List of other plug-ins (and versions) required by the plug-in described
    Extension points
    Where the plug-in code is located
  • Example manifest file
    <?xml version="1.0" encoding="UTF-8"?>
    <?eclipse version="3.0"?>
    <plugin
    name="Helloworld plug-in"
    id="com.examples.helloworld"
    version="1.0.0“
    provider-name="EXAMPLE"
    class="com.example.helloworld.HelloworldPlugin"> >
    <requires>
    <import plugin="org.eclipse.ui"/>
    <import plugin="org.eclipse.core.runtime"/>
    <import plugin="org.eclipse.core.runtime.compatibility"/>
    </requires>
    <runtime>
    <library name="helloworld.jar">
    <export name="*"/>
    </library>
    </runtime>
    <extension point="org.eclipse.ui.views">
    <category name="Hello Category" id="com.example.helloworld"> </category>
    <view
    name="Hello View" icon="icons/sample.gif" category="com.example.helloworld" class="com.example.helloworld.HelloWorldView" id="com.example.helloworld.HelloWorldView">
    </view>
    </extension>
    </plugin>
  • Packaging plug-ins
    Plug-ins are packaged as Java Archives – JAR files
    Archives are named using naming convention:
    <id>_<version>.jar
    <id> is the identifier
    <version> is the full version number from the manifest file
    For example: org.eclipse.demo. plugin.simple_1.0.jar
  • Publishing plug-ins
    Used for preparing plug-in for deployment on a specific platform
    Manual publishing makes use of Ant scripts
    Ant is a open source build tool, commonly used in building processes with Java code
    Ant scripts are Java based (platform independent) with XML configuration
    Ant is supported in Eclipse
  • Publishing plug-ins
    Automatic publishing is available by using Eclipse wizards
    You don't have to use Ant scripts
    Wizards allow publishing in a single zip file. A single zip file can contain multiple plug-ins.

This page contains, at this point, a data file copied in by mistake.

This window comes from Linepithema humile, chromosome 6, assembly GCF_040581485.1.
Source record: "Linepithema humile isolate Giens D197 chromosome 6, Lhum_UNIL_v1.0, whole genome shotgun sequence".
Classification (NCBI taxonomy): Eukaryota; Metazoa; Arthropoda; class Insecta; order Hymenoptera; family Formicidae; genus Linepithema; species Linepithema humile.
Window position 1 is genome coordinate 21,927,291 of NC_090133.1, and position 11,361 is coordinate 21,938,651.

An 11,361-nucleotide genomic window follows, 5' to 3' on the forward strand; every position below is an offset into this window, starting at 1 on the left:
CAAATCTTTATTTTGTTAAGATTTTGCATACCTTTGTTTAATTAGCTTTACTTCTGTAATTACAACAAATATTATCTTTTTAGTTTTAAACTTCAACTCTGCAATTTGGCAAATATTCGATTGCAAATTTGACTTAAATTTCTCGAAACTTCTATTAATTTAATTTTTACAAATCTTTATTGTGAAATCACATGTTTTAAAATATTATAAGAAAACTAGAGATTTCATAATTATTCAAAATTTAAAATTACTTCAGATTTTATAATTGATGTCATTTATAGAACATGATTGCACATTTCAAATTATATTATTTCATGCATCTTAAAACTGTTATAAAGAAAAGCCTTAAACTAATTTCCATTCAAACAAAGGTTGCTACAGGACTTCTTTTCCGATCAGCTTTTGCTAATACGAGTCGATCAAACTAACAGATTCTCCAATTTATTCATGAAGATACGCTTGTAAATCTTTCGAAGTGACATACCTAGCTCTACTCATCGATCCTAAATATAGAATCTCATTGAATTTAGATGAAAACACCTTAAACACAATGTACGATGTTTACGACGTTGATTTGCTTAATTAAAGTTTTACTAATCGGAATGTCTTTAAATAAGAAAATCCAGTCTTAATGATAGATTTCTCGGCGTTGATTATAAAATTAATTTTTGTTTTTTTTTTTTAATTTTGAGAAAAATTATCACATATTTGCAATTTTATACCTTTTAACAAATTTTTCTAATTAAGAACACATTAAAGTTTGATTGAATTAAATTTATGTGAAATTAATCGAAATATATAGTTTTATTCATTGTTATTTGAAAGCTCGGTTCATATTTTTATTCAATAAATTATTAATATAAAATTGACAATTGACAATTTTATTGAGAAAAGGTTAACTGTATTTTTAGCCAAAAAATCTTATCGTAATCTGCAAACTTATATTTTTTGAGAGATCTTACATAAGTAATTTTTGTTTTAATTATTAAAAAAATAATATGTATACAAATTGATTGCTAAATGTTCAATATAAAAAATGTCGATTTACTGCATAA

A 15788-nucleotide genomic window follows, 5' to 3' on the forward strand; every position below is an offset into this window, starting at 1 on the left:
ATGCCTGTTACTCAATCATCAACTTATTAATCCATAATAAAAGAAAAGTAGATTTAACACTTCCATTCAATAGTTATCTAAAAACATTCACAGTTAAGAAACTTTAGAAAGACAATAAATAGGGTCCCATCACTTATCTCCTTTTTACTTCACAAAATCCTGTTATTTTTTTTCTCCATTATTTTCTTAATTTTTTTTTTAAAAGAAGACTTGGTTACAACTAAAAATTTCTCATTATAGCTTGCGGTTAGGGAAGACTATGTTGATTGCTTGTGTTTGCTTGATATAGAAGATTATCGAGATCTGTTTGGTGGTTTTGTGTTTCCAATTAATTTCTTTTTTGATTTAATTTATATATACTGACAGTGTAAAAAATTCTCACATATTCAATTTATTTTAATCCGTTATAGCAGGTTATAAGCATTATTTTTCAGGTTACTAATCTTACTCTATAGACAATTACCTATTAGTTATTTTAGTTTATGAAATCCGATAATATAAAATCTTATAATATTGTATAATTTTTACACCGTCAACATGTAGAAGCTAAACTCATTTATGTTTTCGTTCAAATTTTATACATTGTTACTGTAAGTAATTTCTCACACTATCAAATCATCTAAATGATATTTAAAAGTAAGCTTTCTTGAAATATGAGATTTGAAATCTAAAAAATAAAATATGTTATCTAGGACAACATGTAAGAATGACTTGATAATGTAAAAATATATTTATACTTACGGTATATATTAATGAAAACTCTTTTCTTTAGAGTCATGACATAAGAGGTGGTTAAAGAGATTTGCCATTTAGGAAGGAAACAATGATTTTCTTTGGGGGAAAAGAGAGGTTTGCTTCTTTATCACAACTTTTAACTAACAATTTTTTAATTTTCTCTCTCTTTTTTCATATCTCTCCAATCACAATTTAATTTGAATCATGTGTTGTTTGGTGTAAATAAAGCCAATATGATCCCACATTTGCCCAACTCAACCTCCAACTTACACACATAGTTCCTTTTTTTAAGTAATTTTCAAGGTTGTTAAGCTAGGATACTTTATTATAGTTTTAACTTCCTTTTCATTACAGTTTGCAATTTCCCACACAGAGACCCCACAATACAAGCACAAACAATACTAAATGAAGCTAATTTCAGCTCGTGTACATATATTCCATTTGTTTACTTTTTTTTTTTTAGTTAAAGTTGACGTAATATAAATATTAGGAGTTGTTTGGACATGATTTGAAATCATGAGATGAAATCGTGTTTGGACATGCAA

• Installing plug-ins
    Plug-ins are installed under the plugins directory under the Eclipse installation directory
    Usually c:eclipseplugins on Windows platforms
  • Plug-in fragments
    Used for extending existing plug-ins
    Provide an additional functionality to existing plug-ins
    Ideal for providing add-on functionality to plug-ins
    Packaged in separate files
    Fragment content is treated as it was original plug-in archive
    At runtime the platform detects fragments and merges their content with the original plug-in
  • Plug-in fragments
    Described in fragment.xml files
    Similar to plug-in manifest files
    Plug-in archive can contain plug-ins or fragments
  • Eclipse API
    Meant to be used by plug-in developers
    API elements are documented and completely specified
    The API elements specify what they are supposed to do and how they are intended to be used.
  • Eclipse API
    The Eclipse platform code is separated into:
    API packages
    Contain API elements
    Non-API packages
    Contain internal platform implementation
  • Using the Eclipse API
    The API can be used by doing one of the following:
    Instantiating platform API classes
    Subclassing platform API classes
    Calling public API methods
    Most commonly used
    Calling protected API methods
    Possible from API subclasses
  • Using the Eclipse API
    More ways to use the API:
    Overriding API methods
    Allowed for some methods
    Implementing platform API interfaces
    Accessing Fields in API classes and interfaces
    Mainly final, read-only fields